U.S. officials, who released the tape, pointed to bin Laden's words as compelling evidence that he had masterminded the Sept. 11 attacks. Officials said that while they have never doubted bin Laden's guilt, they hoped that the tape would dispel any lingering public skepticism.
"I was the most optimistic of them all," he says, adding that the destruction of three or four floors was "all that we had hoped for."
Bin Laden recalls that upon hearing of the first attack, he informed his companions that further attacks would follow.
"They were overjoyed when the first plane hit the building," he said. "So I said to them: 'Be patient.'"
On the tape, which the Bush administration said was found in a house in Jalalabad after the Afghan city fell to opposition forces, bin Laden seems delighted as he recounts the terrorist attacks.
The tape is amateurish, with voices often inaudible and further obscured by sounds of heavy breathing. But the broadcast version, which was accompanied by an English-language translation, offers a window into the thoughts of the leader of the al-Qaida network.
Bin Laden appears in a room with several followers. U.S. officials said they believe the videotape was made in mid-November in a guesthouse in the Taliban's former stronghold of Kandahar.
Sitting on the floor before a white wall, bin Laden tells his compatriots that he thought burning jet fuel would melt only enough steel to destroy three or four floors in each World Trade Center tower and not cause the entire building to collapse.
President Bush viewed the tape for the first time Nov. 30, the White House said, but decided not to release it until intelligence analysts had deemed it authentic and experts had had time to translate the dialogue.
The Pentagon said U.S. officials wanted to balance "the concerns about any additional pain that could be caused by its release against the value of having the world fully appreciate what we are up against in the war against terrorism."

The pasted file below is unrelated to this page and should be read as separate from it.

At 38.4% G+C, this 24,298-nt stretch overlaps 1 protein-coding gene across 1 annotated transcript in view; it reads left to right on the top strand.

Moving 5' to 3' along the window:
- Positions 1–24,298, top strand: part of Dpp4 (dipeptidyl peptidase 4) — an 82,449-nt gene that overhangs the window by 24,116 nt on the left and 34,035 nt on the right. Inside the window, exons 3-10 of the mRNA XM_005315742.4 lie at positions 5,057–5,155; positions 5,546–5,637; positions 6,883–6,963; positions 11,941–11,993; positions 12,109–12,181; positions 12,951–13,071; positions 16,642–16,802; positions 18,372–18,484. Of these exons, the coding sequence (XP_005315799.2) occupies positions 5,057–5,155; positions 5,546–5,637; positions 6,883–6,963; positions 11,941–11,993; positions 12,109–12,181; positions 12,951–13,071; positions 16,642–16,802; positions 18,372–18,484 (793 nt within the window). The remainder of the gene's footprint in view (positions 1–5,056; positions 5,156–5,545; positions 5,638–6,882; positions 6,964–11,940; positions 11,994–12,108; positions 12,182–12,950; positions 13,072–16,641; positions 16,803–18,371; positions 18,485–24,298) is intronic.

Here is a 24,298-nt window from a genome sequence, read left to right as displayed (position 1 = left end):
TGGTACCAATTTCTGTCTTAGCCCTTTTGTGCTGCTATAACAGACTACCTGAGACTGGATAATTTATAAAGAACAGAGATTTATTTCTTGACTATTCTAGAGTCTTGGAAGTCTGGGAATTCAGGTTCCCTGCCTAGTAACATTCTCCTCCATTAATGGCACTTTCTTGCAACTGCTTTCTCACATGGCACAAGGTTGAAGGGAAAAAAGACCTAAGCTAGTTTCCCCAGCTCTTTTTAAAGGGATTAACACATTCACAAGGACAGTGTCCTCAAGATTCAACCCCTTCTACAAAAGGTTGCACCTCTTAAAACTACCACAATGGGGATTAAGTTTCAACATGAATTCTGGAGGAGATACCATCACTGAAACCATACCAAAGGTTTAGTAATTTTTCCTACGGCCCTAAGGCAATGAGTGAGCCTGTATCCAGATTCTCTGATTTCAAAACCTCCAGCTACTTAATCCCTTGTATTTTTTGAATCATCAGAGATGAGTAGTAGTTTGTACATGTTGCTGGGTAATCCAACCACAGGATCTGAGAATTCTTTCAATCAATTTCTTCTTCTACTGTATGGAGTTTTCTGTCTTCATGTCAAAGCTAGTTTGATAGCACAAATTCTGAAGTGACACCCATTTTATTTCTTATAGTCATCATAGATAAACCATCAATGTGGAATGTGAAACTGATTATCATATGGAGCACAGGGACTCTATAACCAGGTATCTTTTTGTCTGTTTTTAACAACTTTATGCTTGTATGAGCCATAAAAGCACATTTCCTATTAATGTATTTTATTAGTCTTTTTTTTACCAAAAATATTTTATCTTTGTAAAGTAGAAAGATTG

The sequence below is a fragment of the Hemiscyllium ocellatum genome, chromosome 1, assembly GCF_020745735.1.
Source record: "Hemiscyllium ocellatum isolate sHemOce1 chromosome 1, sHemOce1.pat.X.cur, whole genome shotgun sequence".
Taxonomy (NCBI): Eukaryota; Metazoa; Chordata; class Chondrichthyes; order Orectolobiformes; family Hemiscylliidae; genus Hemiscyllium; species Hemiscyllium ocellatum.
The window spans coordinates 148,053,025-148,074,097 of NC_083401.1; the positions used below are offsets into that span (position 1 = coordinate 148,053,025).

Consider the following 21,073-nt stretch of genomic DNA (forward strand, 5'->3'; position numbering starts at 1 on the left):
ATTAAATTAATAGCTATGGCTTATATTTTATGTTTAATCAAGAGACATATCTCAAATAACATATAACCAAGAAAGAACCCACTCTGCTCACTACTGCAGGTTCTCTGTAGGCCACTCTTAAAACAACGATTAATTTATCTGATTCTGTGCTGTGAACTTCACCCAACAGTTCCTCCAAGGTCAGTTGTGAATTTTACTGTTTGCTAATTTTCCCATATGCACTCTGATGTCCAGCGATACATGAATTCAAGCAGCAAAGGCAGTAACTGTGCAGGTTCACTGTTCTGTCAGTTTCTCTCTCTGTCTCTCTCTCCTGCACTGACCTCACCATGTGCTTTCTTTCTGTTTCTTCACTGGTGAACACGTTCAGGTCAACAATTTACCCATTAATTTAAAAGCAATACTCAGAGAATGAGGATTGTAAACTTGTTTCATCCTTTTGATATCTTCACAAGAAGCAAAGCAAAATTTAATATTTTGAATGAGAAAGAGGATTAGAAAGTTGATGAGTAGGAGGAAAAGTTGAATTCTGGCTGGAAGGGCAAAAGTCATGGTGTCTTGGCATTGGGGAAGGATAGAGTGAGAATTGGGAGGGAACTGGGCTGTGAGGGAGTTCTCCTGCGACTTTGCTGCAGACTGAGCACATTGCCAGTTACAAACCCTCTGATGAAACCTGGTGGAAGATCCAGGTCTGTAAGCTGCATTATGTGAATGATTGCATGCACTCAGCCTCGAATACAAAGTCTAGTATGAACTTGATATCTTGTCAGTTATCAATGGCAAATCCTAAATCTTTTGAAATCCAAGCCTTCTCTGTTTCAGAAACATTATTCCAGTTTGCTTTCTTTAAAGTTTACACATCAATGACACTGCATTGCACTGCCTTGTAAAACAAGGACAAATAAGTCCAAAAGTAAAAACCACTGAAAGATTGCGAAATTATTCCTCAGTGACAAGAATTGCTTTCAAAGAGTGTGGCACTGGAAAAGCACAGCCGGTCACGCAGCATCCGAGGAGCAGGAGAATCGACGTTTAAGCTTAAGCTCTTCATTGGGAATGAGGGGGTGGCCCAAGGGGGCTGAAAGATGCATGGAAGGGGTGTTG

In the 39-minute dialogue, bin Laden appears with several aides and a visiting Saudi cleric, identified by U.S. officials as Sheik Sulayman. Sulayman, whose contentment with the attacks is as obvious as bin Laden's, suggests ominously: "Allah has bestowed ... honor on us ... and he will give us blessing and more victory during the holy month of Ramadan."
Most Muslims in the United States will mark the end of Ramadan on Sunday.
The sheik praises bin Laden for a "clear victory," telling him he did a "great job." He tells bin Laden that he witnessed joy resulting from the attacks that was comparable to watching a soccer game when "your team wins."
Bush administration officials and members of Congress were eager to portray the tape as undeniable evidence of bin Laden's guilt. U.S. officials said they hope the tape, which was broadcast by several television stations in the Arab world, will help build support among Muslims who have been skeptical of the evidence against bin Laden.
White House spokesman Ari Fleischer said Bush "has known all along that Osama bin Laden has been behind this." Fleischer said "it came as no surprise to the president that Osama bin Laden would be taking responsibility and having advance knowledge of the attack."
"How can there be a doubt in anyone's mind any longer about what we have said from the very, very beginning - that he was the mastermind?" asked Secretary of State Colin L. Powell. "Everybody can make their [own] judgment," he said, "but I don't know what other judgment one can make about it."
Bin Laden, who seems aware that he is being filmed, does not explicitly claim responsibility for the attacks but recalls his involvement with pride. He appears bemused as he boasts that at least some of the hijackers initially had known only that they were going to the United States on a "martyrdom operation."